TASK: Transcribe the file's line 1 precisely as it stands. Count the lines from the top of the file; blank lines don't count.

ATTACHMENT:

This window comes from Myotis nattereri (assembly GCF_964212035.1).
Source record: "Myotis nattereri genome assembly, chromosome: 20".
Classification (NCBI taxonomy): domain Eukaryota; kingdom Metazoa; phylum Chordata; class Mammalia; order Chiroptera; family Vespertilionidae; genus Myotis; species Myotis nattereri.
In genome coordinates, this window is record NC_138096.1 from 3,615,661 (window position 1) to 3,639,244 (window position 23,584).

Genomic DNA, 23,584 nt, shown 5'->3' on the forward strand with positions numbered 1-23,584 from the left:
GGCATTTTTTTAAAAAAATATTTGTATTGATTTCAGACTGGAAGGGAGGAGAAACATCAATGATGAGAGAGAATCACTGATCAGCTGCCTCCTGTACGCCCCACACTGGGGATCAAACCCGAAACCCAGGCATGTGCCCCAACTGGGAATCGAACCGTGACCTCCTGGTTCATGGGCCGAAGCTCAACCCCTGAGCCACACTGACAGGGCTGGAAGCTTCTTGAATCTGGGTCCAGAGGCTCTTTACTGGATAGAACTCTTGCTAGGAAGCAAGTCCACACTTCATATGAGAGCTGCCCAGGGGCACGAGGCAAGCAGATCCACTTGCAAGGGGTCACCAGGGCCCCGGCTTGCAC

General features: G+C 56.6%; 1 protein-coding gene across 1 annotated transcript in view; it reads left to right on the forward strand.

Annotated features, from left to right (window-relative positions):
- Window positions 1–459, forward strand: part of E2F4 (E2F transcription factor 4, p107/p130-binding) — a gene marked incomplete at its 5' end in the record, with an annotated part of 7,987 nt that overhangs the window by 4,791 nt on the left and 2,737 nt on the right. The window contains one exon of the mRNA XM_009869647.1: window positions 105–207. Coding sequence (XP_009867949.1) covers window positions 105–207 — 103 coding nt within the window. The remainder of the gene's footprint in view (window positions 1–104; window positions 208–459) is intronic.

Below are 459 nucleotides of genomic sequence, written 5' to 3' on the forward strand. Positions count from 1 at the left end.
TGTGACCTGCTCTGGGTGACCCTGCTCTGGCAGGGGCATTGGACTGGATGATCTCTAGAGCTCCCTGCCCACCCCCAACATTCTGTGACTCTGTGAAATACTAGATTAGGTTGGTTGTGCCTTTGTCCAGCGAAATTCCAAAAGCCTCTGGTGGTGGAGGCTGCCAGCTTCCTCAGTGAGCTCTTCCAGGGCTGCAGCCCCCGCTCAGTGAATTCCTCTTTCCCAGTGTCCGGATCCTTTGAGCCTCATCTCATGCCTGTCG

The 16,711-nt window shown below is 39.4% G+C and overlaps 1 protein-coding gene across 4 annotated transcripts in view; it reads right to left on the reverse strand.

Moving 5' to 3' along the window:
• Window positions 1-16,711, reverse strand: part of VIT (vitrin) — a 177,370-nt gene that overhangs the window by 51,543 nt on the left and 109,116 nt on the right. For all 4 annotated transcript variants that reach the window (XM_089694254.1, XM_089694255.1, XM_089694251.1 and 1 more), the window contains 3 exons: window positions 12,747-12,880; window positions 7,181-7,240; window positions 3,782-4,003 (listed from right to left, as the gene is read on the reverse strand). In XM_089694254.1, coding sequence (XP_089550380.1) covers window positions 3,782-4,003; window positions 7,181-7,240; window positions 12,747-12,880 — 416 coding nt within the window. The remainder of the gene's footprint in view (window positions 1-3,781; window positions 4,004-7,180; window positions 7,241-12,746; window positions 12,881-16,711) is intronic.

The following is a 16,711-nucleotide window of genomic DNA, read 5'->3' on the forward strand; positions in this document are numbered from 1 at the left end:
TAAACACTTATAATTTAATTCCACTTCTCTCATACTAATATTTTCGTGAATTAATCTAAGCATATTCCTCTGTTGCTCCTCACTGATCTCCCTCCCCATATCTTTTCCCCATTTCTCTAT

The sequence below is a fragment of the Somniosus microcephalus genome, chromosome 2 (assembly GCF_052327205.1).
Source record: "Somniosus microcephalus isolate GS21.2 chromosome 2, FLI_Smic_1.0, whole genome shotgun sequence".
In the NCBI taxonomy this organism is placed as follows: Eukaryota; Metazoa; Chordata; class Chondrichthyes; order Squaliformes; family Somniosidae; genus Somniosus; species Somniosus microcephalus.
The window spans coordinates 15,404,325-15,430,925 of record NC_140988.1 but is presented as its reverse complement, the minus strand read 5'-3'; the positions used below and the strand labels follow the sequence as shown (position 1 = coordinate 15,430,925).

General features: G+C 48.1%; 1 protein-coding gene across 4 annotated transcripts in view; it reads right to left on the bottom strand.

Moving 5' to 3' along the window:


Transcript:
This window comes from Myotis nattereri (assembly GCF_964212035.1).